Penscratch

Penscratch, a crisp new theme designed and developed by Caroline Moore, made its debut in the WordPress.org directory this week.

“Penscratch was inspired by a similar portfolio theme, Sketch, which I designed for visual art. I wanted a clean, minimalist theme with a similar look and feel, but tailored to writers.”

With support for Jetpack Site Logos and special styling for pull quotes, Penscratch is worth checking out.

Penscratch screenshot

Happy Anniversary, WordPress!

Everyone knows that we love WordPress Themes which means, of course, that we also love WordPress. But we don’t go around saying it everyday even though we do. With the 10th anniversary of WordPress around the corner of a team meetup in Italy the WordPress.com Theme Team had a chance to not just to say it but show it, in a way. Here we all are showing our WordPress pride in our 10th Anniversary WordPress shirts.

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Keep doing what you do WordPress and we’ll keep trying to make beautiful themes that do you justice. We’re looking forward to many more years of making it easy for anyone to publish on the web — and making it look amazing.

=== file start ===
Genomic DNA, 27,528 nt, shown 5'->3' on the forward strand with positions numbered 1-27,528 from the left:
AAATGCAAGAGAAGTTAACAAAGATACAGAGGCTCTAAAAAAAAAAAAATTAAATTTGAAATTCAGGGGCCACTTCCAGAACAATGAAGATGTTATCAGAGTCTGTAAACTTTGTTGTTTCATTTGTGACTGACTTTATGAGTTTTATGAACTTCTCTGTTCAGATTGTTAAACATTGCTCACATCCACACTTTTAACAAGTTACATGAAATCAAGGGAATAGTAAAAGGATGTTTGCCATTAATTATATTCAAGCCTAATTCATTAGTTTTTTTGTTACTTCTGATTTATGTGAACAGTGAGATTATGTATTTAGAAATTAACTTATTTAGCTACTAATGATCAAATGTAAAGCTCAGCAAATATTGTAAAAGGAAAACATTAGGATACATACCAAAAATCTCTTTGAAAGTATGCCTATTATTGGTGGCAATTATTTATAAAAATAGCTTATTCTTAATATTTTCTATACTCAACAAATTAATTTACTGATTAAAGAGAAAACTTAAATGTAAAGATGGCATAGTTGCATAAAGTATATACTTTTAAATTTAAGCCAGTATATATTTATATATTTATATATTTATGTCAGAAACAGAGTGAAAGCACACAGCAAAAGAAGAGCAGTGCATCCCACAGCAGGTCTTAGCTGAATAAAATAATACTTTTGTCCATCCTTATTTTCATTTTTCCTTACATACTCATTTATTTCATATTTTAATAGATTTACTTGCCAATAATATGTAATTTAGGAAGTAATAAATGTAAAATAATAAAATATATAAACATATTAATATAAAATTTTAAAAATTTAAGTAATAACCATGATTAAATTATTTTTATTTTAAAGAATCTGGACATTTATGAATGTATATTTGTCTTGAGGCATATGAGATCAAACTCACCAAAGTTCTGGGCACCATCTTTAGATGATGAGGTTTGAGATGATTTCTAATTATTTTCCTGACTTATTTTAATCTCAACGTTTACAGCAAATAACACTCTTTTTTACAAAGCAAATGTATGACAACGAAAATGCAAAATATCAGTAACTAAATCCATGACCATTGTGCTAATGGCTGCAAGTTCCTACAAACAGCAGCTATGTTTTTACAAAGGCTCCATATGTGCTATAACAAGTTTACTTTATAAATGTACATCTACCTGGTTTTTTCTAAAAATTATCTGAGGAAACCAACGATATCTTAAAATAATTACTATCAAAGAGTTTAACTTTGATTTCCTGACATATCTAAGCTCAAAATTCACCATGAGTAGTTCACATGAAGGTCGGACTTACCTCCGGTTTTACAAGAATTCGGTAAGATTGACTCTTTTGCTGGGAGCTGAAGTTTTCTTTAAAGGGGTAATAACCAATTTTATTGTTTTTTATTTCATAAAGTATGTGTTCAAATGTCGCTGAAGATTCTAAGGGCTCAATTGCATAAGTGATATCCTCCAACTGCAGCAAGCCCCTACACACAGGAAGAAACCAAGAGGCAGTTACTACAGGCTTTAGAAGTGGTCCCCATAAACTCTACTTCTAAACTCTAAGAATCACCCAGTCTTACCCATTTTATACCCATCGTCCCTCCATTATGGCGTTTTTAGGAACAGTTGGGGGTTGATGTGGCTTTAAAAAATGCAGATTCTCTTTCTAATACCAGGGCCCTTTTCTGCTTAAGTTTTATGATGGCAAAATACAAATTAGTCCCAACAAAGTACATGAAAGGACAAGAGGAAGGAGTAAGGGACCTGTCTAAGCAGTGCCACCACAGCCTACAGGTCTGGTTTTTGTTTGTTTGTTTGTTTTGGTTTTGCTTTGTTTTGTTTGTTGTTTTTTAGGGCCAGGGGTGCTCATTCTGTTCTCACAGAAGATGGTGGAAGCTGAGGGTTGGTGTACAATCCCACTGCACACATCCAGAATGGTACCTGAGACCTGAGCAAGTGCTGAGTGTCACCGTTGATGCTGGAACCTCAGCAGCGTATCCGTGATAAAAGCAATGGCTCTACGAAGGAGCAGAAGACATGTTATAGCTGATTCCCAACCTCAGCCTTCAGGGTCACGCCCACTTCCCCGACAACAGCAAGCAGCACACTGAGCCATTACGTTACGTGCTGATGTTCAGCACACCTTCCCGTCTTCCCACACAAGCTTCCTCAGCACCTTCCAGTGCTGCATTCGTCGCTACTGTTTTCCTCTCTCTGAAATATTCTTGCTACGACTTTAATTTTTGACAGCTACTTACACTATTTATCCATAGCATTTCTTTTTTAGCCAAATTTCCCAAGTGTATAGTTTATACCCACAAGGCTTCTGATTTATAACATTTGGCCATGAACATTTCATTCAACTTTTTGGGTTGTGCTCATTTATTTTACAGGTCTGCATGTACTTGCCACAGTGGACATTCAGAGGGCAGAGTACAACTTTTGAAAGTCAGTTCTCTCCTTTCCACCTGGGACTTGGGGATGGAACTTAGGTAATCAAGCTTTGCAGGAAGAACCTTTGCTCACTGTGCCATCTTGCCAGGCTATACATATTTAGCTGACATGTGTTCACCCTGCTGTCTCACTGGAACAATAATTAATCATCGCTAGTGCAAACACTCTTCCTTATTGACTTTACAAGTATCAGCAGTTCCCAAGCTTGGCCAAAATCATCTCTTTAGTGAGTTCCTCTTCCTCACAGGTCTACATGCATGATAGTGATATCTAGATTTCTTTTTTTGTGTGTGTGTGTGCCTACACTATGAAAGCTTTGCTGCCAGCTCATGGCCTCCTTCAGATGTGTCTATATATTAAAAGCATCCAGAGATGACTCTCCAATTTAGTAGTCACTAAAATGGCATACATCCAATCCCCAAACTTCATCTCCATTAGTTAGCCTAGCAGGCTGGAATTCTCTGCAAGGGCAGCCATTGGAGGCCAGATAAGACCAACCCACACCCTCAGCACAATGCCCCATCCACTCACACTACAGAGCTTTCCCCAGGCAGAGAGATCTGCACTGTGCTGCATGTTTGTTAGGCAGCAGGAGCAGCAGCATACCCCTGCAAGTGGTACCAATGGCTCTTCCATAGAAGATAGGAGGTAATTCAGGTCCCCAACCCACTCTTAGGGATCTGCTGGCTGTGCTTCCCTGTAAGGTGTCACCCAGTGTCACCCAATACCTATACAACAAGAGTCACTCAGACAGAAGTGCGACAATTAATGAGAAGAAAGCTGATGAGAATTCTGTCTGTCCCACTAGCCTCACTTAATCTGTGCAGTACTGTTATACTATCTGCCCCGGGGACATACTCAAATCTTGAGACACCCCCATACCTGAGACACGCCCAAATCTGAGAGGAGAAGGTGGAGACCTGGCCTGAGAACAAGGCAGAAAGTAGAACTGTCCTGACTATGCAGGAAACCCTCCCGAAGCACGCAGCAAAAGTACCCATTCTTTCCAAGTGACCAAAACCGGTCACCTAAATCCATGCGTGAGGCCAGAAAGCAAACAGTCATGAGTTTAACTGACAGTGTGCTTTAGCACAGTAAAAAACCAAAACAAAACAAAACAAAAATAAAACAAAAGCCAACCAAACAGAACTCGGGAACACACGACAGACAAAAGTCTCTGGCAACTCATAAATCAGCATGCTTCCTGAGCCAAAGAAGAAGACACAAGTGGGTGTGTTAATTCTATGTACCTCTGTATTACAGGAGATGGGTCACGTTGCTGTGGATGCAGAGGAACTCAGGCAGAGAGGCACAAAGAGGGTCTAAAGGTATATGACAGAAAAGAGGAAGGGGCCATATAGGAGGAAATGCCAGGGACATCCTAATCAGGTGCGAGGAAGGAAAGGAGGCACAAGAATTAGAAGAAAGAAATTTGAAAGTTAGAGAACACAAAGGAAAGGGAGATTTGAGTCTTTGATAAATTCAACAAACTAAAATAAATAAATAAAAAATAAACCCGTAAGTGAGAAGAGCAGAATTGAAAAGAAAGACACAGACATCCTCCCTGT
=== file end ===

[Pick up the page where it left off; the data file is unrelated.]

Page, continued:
Five Minutes with Philip Arthur Moore

Did you know we have a Premium Theme Team at WordPress.com? They’re the folks who audit all of the premium themes available on WordPress.com — that’s not just the themes we make but also the ones made by other shops too — and make sure we have a consistently amazing experience with them. Philip Arthur Moore leads that team and there’s a great interview with him on the WordPress.com news blog.

The majority of my waking hours are spent feverishly obsessing over making premium themes a world-class experience for all WordPress users. This means a lot of different things: ensuring that customers are well-supported in our premium themes forum; auditing every single line of code in every premium theme; educating the WordPress theming community on proper approaches to WordPress theme development; and with my colleagues coming up with strong, robust guidelines for developing themes the WordPress.com way.

Philip also spends a ton of time working on _s. I love everything about this quote.

It’s hard to understand the power of _s unless you see what’s built with it. Further, Ryu, A Simpler Time, and Untitled were all created using _s, but you’d never know it without being told and that’s what makes the starter theme so powerful. To date, Underscores has around 34 total contributors and it’s always open to more. I’ll continue to work on it because it provides a solid benchmark on which to grade other themes and it also gives me a chance to interact with the theming community.

Anyway, quit reading this post and check out the interview with Philip.

The Line Between “Feature” and “Integral Part”